Susan can run four laps on a track (one mile) in four minutes and 30 seconds. What is her average velocity?
"Six meters per second!" Wrong.
The correct response? Zero.
Our teacher explains, with a gleefully sardonic smile, the vector nature of velocity. "Susan could have run the mile in three minutes flat, or two, or one, for all we care. Her velocity is still zero; she's not getting anywhere."
My friend Cassidy and I exchange alarmed glances. As high school runners, we cannot allow Mr. Barrows' blasphemous propaganda to endure. That would be tantamount to playing Judas to our sport. Instead, we refuse to accept that 10 miles around White Rock Lake, uphill sprints at Flagpole, and five-mile BAEs all boil down to zero frickin' meters per second.
We are Highland Park girls cross country. 138 strong, we roam the hallways proudly with our 32-ounce Camelbaks. We've developed a set of defining marks: tan lines comparable to Blue Bell's Great Divide, a helpless inability to sit still in class (because dammit! we need to pee), and an appetite equivalent to a that of a grizzly bear post-hibernation.
Our workouts are kind of like a pizza dish. 10-mile Tuesdays form the trusty old sourdough crust, the fundamental aerobic endurance onto which all other ingredients are piled. On the other side of the pie, the garnishes: mushrooms, pepperoni, sausage, pineapple and ham, bell peppers. These are the "fine-tuning" uphill repeats, core work, and starting sprints. In between, you'll find tomato sauce (recovery Thursday -- a buffer against the loud flavor of the toppings) and, mostly importantly, the cheese -- the "best aerobic effort" run. These are training segments that usually span five miles, covered at a tempo right under the threshold of race pace. A pizza is not a pizza without the cheese; a runner is not a runner without the BAE run.
"Ann, why in the world would you choose cross country?" my non-runner friends ask, "It sounds like corporal punishment more than anything else." And sometimes I agree with them. Recall the entire month of August. My recreation of choice required that I meet with the team at four in the afternoon every day to train. The mercury read 108, 106, 109, 110, 104 ... Meanwhile, the rest of the sane human population found solace in its plasma-screened igloos.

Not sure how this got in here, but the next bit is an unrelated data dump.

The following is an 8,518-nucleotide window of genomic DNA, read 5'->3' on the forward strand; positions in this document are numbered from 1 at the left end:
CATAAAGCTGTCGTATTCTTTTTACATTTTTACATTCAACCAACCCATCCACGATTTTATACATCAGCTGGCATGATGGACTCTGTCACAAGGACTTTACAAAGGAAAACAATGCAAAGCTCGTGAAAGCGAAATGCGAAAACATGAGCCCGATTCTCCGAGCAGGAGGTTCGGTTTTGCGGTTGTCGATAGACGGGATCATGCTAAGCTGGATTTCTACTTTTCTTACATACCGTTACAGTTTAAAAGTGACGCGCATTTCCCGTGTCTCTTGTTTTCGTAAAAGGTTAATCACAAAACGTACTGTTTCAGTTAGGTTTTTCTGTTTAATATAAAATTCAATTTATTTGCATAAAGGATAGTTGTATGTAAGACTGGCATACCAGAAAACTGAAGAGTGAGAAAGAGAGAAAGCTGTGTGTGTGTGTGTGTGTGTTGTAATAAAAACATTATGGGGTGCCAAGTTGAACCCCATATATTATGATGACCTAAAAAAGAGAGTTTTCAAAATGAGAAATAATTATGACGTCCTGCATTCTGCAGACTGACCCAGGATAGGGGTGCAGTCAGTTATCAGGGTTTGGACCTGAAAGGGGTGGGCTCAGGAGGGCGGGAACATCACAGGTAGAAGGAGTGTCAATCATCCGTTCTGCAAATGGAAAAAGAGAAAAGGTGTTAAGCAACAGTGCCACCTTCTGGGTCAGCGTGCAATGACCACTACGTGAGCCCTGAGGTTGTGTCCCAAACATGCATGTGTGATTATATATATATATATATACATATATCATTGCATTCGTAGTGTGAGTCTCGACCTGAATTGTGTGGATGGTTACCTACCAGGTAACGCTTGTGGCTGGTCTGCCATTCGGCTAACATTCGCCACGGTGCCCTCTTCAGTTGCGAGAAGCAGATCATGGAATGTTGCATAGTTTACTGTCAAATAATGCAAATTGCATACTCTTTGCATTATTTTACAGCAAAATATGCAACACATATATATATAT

So why does Susan choose to compound physical exertion with climatic brutality when Don and Sally are perfectly content with vegetating in front of the latest episodes? For one, there's nothing like the rush at the finish of a hard workout. It's a state of light-headed, clear-lunged euphoria that engenders goofy behavior (read: Lady Gaga impressions, curly fries stuck up nostrils, Oreo cookies slingshot through car windows).
Everyone knows about the runner's high. It's caused by the production of a fatty acid called anandamine, which functions similarly to the THC found in marijuana. The lipid component relieves pain, stimulates pleasure, and leads to "an openness to experience," "increased appreciation of nature" and a "boost in empathy." Futhermore, anandamine works as a part of a biochemical chain, triggering the production of those notorious endogenous opiates known as endorphins, which pretty much have a dance party in the runner's prefrontal cortex so she isn't a miserable wreck as she's surging that last 400 meters.
Basically, we are in so much physical pain that our bodies must compensate by excreting specific hormones that, in addition to blocking out the bodily torment, conveniently leaves us giddy like a five-year-old. Alas, my faith in science is again restored. Physics, move out -- biology's stealing the show.
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